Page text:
Saxilby has a population of approximately 4,000 people and it lays to the north of Lincoln. Common call outs include road traffic collisions (RTCs): ranging from a minor shunt on the high street to a major pile up on the nearby A57. Whilst attending serious RTCs, Jack has to secure the scene, and in serious incidents free trapped people from vehicles – working closely with other emergency services to help save lives.
“It’s really comfortable to wear and feels light and durable... I feel safe in it: protected from heat and flames, and don’t feel restricted at all when wearing it”
Firefighter Jack Jenkinson, Lincolnshire Fire and Rescue Service
Another common call out he gets is to properties where a fire alarm has been triggered. Jack and his colleagues attend these incidents and check the building for fire and smoke and if no trace is found, try and determine what could have triggered the alarm.
Whilst major building fires are uncommon, he does attend car fires – for example, where a car has been abandoned and set alight, or there has been some kind of mechanical fault that has caused a fire. In addition, he gets called to boat fires on the nearby Fossdyke Canal and River Till, and small fires in the home, such as chimney or cooking fires, the latter of which often involves hot fat. Sometimes bonfires can get out of hand and often in these scenarios only Jack and his watch are able to get them back under control or put them out.
Firefighters tackle a car fire in Lincolnshire
Water rescue is also a big part of Jack’s job, which can be anything from rescuing a member of the public or pet dog that has slipped and fallen into the River Till, or a cat who has got stuck in a drain pipe.
The list is endless, but Jack also works in the community, attending homes, schools and businesses to talk about fire prevention and what to do and how to survive if caught in a fire.
Inevitably, as a firefighter goes about their job, their kit gets dirty and in the case of fires, will be exposed to toxic or hazardous materials. Cleaning of PPE is a hot topic in the UK, with the FBU providing practical information and advice on how to reduce the threat of contaminants, which includes ensuring PPE is properly cleaned and in good condition before use. Calls for international standards to ensure professional cleaning and repair of PPE are also gaining momentum across the world and currently, the British Standards Institute is working towards the development of a national standard (BS 8617).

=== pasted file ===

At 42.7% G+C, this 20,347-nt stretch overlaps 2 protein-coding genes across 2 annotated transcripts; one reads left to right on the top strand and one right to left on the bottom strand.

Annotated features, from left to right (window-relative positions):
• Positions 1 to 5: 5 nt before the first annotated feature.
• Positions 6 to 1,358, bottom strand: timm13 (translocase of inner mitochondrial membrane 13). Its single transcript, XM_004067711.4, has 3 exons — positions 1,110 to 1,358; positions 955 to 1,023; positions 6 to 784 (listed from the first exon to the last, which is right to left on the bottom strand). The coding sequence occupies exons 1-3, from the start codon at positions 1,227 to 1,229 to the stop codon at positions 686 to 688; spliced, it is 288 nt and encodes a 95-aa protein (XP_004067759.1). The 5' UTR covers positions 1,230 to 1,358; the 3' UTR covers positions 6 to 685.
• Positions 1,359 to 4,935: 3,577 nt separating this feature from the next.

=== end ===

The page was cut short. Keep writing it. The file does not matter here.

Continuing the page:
“Our firefighters have their kit for up to ten years and attend hundreds, if not thousands, of incidents during its lifetime”
Julia Skinner, Contracts Manager, Lincolnshire Fire and Rescue Service
Jack’s kit has so far been washed and decontaminated three times by Bristol’s in-house managed services team. On each occasion, our delivery driver collected Jack’s PPE and transported it to our eastern Service Centre in Rainham Essex for thorough cleaning and inspection, and then returned it back to Saxilby Fire Station – all within seven days. Because his PPE is relatively new, it has not required any repairs to date. We always check though and sometimes repairs are required to ensure that the PPE remains protective and fit for purpose.
Jack Jenkinson on a call out
Jack will continue to use his kit for years to come. The expected life span of PPE is approximately eight to ten years, but with regular washing and repair it could be more. At Bristol we either donate used PPE to charity or it is recycled. We have also recently donated lots of kit to Triple9 who upcycle it and make wash bags, wallets, purses, tote bags, and much, much more – selling it to raise money for The Fire Fighters Charity.
From start to finish, PPE goes on an impressive journey in its lifetime. Every step of the way we are there to ensure it remains fit for purpose and keeps individual firefighters safe and protected from everyday hazards they face.
Julia Skinner, Contracts Manager at Lincolnshire Fire and Rescue Service, and responsible for purchasing Jack’s PPE, said: “We have a duty of care to protect our firefighters and their PPE is critical to our success. Our firefighters have their kit for up to ten years and attend hundreds, if not thousands, of incidents during its lifetime. So it’s vital that it’s comfortable, protective, and will stand the test of time.”